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Cohabitation of tree holes by ants and breeding birds in a temperate deciduous forest
- Mitrus, Sławomir, Hebda, Grzegorz, Wesołowski, Tomasz
- Scandinavian journal of forest research 2016 v.31 no.2 pp. 135-139
- Lasius, Parus major, Poecile palustris, birds, deciduous forests, national parks, nesting sites, nests, tree breeding, tree cavities, Poland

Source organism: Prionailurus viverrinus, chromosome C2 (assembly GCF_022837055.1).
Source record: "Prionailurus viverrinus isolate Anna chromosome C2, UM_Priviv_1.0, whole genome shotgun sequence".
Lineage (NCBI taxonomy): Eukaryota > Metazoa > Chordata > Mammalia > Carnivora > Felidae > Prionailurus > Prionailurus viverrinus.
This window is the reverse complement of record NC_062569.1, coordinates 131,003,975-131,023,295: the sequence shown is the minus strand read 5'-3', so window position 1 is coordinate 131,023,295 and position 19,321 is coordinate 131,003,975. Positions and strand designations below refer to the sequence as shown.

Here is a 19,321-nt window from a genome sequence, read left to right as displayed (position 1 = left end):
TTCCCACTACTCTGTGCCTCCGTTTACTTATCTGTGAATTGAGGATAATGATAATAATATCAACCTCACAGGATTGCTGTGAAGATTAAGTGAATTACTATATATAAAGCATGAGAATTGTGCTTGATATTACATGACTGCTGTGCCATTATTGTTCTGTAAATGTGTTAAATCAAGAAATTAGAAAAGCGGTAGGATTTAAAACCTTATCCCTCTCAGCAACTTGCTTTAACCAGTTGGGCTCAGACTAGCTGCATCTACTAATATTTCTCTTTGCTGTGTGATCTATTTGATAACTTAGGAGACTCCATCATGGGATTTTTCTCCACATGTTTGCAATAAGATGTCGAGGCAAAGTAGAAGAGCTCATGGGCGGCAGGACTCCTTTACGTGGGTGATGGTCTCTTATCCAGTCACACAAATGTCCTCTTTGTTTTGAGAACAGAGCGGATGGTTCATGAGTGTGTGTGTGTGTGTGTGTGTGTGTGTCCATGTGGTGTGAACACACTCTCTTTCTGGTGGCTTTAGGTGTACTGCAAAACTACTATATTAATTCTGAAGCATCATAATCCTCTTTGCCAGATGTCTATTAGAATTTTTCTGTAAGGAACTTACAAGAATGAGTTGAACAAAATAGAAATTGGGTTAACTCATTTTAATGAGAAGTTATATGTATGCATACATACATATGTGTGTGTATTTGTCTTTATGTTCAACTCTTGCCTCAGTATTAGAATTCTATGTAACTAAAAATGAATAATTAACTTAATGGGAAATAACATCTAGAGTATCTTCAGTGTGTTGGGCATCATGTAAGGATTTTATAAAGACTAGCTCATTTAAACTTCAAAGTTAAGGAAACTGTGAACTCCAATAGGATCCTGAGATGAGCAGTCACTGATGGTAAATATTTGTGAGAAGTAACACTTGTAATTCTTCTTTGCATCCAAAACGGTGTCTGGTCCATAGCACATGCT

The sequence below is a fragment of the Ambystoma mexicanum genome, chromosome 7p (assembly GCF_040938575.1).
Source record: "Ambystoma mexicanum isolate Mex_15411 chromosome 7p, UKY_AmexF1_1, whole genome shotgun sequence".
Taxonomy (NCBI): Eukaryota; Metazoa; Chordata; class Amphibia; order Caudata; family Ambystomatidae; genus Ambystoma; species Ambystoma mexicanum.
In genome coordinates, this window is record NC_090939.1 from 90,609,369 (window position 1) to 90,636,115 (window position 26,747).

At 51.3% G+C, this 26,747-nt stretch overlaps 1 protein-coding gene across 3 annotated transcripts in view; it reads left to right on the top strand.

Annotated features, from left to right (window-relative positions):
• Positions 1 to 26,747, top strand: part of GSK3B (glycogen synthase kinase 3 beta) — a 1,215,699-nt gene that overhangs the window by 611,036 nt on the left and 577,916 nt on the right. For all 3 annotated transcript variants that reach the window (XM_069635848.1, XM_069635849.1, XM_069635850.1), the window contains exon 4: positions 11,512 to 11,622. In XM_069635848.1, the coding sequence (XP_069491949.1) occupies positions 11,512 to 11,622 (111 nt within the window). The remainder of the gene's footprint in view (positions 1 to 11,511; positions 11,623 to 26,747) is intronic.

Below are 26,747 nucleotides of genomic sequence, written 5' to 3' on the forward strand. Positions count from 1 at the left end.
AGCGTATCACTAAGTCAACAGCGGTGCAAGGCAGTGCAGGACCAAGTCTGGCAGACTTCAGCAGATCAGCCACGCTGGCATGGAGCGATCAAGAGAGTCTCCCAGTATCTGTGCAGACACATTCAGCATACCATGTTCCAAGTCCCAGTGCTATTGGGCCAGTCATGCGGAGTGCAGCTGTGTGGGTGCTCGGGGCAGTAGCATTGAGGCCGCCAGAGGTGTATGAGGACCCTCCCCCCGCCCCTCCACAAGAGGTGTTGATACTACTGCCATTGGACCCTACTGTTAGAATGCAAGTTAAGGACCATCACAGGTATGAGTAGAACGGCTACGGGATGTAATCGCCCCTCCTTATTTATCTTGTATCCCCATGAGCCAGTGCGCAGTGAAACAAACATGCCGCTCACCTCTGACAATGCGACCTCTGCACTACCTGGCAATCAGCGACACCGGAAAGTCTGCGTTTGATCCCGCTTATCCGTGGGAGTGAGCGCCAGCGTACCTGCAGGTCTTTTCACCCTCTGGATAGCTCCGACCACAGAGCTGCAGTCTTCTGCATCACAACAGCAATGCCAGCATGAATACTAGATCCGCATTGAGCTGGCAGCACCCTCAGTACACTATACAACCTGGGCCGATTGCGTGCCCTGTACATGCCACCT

- A previously unknown association of ants with birds breeding in tree holes is described. Ants Lasius brunneus Latreille (Hymenoptera: Formicidae) were found in c. 15% of nests of Parus major L. and Poecile palustris L. (Paridae) breeding in tree holes in the primeval deciduous forest located in the Białowieża National Park (Poland). The ants preferably used holes located higher above the ground. As such holes are warmer than the unused holes or other nest sites, it is suggested that the ants cohabit holes utilized by the tits to gain thermal benefits.